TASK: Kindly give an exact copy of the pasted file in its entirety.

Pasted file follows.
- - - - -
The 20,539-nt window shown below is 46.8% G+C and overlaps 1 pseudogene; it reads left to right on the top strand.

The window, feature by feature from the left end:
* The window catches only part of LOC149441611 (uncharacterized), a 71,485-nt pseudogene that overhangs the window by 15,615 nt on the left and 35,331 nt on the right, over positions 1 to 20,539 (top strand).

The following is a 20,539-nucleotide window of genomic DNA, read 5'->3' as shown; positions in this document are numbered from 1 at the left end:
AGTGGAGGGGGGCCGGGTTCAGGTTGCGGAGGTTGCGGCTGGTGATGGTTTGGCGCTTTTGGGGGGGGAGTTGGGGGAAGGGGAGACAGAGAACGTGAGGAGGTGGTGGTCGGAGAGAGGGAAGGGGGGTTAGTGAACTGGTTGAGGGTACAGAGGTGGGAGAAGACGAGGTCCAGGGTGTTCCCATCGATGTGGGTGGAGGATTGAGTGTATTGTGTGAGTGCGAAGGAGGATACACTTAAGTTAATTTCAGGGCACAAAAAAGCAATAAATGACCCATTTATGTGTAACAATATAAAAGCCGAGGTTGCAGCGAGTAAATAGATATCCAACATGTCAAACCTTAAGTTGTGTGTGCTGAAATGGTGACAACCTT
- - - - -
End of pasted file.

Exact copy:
The 20,539-nt window shown below is 46.8% G+C and overlaps 1 pseudogene; it reads left to right on the top strand.

The window, feature by feature from the left end:
* The window catches only part of LOC149441611 (uncharacterized), a 71,485-nt pseudogene that overhangs the window by 15,615 nt on the left and 35,331 nt on the right, over positions 1 to 20,539 (top strand).

The following is a 20,539-nucleotide window of genomic DNA, read 5'->3' as shown; positions in this document are numbered from 1 at the left end:
AGTGGAGGGGGGCCGGGTTCAGGTTGCGGAGGTTGCGGCTGGTGATGGTTTGGCGCTTTTGGGGGGGGAGTTGGGGGAAGGGGAGACAGAGAACGTGAGGAGGTGGTGGTCGGAGAGAGGGAAGGGGGGTTAGTGAACTGGTTGAGGGTACAGAGGTGGGAGAAGACGAGGTCCAGGGTGTTCCCATCGATGTGGGTGGAGGATTGAGTGTATTGTGTGAGTGCGAAGGAGGATACACTTAAGTTAATTTCAGGGCACAAAAAAGCAATAAATGACCCATTTATGTGTAACAATATAAAAGCCGAGGTTGCAGCGAGTAAATAGATATCCAACATGTCAAACCTTAAGTTGTGTGTGCTGAAATGGTGACAACCTT